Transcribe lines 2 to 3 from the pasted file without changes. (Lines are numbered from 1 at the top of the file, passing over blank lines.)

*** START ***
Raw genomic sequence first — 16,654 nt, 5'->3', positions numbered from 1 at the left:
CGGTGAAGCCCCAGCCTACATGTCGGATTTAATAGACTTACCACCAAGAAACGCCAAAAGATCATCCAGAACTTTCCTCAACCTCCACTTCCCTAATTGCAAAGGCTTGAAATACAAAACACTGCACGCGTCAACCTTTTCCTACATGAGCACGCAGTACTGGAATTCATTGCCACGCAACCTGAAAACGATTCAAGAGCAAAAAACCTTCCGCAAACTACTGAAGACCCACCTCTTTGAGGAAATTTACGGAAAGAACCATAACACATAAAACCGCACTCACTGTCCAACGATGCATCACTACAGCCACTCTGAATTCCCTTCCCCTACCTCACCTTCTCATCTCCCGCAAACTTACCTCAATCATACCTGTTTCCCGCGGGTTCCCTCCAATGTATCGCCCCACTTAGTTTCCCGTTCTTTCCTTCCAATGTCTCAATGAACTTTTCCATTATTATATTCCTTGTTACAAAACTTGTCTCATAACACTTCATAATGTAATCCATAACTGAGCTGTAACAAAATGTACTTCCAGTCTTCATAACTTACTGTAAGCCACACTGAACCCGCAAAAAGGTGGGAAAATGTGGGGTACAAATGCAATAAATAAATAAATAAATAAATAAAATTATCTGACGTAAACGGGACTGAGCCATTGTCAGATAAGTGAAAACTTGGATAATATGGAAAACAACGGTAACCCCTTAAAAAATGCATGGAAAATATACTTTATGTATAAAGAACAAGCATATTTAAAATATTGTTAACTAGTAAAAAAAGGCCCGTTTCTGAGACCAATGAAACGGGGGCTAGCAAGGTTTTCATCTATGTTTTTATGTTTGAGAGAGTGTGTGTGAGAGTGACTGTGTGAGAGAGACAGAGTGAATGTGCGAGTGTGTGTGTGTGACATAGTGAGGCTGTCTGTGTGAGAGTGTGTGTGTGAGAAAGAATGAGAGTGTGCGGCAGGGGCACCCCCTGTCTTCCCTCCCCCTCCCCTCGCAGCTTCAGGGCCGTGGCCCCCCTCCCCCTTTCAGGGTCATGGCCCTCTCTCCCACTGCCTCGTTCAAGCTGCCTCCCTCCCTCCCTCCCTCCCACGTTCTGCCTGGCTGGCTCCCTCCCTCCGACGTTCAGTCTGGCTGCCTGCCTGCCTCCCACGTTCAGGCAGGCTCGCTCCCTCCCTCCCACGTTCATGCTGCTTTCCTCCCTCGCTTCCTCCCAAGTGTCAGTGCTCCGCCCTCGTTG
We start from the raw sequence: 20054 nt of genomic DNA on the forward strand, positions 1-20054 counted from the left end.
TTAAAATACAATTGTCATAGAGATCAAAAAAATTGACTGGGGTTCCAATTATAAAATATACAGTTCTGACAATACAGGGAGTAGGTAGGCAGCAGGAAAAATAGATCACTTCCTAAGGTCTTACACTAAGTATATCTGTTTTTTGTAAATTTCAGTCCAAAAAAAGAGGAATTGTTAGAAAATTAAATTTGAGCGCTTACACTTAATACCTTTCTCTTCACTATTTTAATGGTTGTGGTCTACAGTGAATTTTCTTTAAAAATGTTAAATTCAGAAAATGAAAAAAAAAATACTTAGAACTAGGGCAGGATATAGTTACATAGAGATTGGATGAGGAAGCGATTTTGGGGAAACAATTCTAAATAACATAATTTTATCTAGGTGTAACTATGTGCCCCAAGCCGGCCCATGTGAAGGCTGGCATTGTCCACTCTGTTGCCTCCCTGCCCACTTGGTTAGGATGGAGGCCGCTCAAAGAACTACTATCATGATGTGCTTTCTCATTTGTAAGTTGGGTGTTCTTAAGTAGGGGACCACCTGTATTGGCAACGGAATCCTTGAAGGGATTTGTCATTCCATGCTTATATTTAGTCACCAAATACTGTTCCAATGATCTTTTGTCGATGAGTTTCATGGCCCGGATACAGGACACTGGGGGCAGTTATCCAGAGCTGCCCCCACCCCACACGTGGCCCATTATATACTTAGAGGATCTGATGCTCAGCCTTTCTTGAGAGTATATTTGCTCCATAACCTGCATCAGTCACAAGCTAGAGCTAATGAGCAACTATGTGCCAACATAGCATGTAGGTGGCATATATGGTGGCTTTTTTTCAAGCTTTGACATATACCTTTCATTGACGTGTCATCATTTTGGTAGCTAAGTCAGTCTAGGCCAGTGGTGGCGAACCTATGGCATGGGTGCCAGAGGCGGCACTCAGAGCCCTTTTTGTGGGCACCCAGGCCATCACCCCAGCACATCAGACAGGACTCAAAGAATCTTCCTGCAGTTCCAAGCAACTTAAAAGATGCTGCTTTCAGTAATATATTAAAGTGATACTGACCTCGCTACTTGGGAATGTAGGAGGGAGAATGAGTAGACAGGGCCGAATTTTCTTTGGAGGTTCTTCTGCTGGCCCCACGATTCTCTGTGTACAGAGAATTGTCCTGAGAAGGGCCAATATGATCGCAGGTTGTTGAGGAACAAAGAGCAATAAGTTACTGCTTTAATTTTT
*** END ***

CGGTGAAGCCCCAGCCTACATGTCGGATTTAATAGACTTACCACCAAGAAACGCCAAAAGATCATCCAGAACTTTCCTCAACCTCCACTTCCCTAATTGCAAAGGCTTGAAATACAAAACACTGCACGCGTCAACCTTTTCCTACATGAGCACGCAGTACTGGAATTCATTGCCACGCAACCTGAAAACGATTCAAGAGCAAAAAACCTTCCGCAAACTACTGAAGACCCACCTCTTTGAGGAAATTTACGGAAAGAACCATAACACATAAAACCGCACTCACTGTCCAACGATGCATCACTACAGCCACTCTGAATTCCCTTCCCCTACCTCACCTTCTCATCTCCCGCAAACTTACCTCAATCATACCTGTTTCCCGCGGGTTCCCTCCAATGTATCGCCCCACTTAGTTTCCCGTTCTTTCCTTCCAATGTCTCAATGAACTTTTCCATTATTATATTCCTTGTTACAAAACTTGTCTCATAACACTTCATAATGTAATCCATAACTGAGCTGTAACAAAATGTACTTCCAGTCTTCATAACTTACTGTAAGCCACACTGAACCCGCAAAAAGGTGGGAAAATGTGGGGTACAAATGCAATAAATAAATAAATAAATAAATAAAATTATCTGACGTAAACGGGACTGAGCCATTGTCAGATAAGTGAAAACTTGGATAATATGGAAAACAACGGTAACCCCTTAAAAAATGCATGGAAAATATACTTTATGTATAAAGAACAAGCATATTTAAAATATTGTTAACTAGTAAAAAAAGGCCCGTTTCTGAGACCAATGAAACGGGGGCTAGCAAGGTTTTCATCTATGTTTTTATGTTTGAGAGAGTGTGTGTGAGAGTGACTGTGTGAGAGAGACAGAGTGAATGTGCGAGTGTGTGTGTGTGACATAGTGAGGCTGTCTGTGTGAGAGTGTGTGTGTGAGAAAGAATGAGAGTGTGCGGCAGGGGCACCCCCTGTCTTCCCTCCCCCTCCCCTCGCAGCTTCAGGGCCGTGGCCCCCCTCCCCCTTTCAGGGTCATGGCCCTCTCTCCCACTGCCTCGTTCAAGCTGCCTCCCTCCCTCCCTCCCTCCCACGTTCTGCCTGGCTGGCTCCCTCCCTCCGACGTTCAGTCTGGCTGCCTGCCTGCCTCCCACGTTCAGGCAGGCTCGCTCCCTCCCTCCCACGTTCATGCTGCTTTCCTCCCTCGCTTCCTCCCAAGTGTCAGTGCTCCGCCCTCGTTG
We start from the raw sequence: 20054 nt of genomic DNA on the forward strand, positions 1-20054 counted from the left end.